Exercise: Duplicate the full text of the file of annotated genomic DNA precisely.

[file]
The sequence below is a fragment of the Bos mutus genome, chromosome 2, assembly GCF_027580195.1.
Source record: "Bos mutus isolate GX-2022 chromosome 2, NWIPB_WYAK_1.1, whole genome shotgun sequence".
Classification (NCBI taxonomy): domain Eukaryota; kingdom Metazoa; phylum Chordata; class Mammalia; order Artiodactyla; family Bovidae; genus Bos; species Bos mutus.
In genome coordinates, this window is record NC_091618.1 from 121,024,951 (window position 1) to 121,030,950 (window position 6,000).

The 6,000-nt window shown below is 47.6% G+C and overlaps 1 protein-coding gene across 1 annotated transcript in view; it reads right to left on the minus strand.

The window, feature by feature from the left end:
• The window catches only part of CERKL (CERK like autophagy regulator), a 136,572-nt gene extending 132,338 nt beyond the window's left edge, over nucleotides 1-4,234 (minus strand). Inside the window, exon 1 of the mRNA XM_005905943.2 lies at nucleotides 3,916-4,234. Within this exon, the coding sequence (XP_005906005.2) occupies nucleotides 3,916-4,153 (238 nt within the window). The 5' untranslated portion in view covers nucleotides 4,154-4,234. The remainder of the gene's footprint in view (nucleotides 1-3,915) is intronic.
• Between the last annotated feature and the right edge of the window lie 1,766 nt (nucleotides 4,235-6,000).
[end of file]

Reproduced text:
The sequence below is a fragment of the Bos mutus genome, chromosome 2, assembly GCF_027580195.1.
Source record: "Bos mutus isolate GX-2022 chromosome 2, NWIPB_WYAK_1.1, whole genome shotgun sequence".
Classification (NCBI taxonomy): domain Eukaryota; kingdom Metazoa; phylum Chordata; class Mammalia; order Artiodactyla; family Bovidae; genus Bos; species Bos mutus.
In genome coordinates, this window is record NC_091618.1 from 121,024,951 (window position 1) to 121,030,950 (window position 6,000).

The 6,000-nt window shown below is 47.6% G+C and overlaps 1 protein-coding gene across 1 annotated transcript in view; it reads right to left on the minus strand.

The window, feature by feature from the left end:
• The window catches only part of CERKL (CERK like autophagy regulator), a 136,572-nt gene extending 132,338 nt beyond the window's left edge, over nucleotides 1-4,234 (minus strand). Inside the window, exon 1 of the mRNA XM_005905943.2 lies at nucleotides 3,916-4,234. Within this exon, the coding sequence (XP_005906005.2) occupies nucleotides 3,916-4,153 (238 nt within the window). The 5' untranslated portion in view covers nucleotides 4,154-4,234. The remainder of the gene's footprint in view (nucleotides 1-3,915) is intronic.
• Between the last annotated feature and the right edge of the window lie 1,766 nt (nucleotides 4,235-6,000).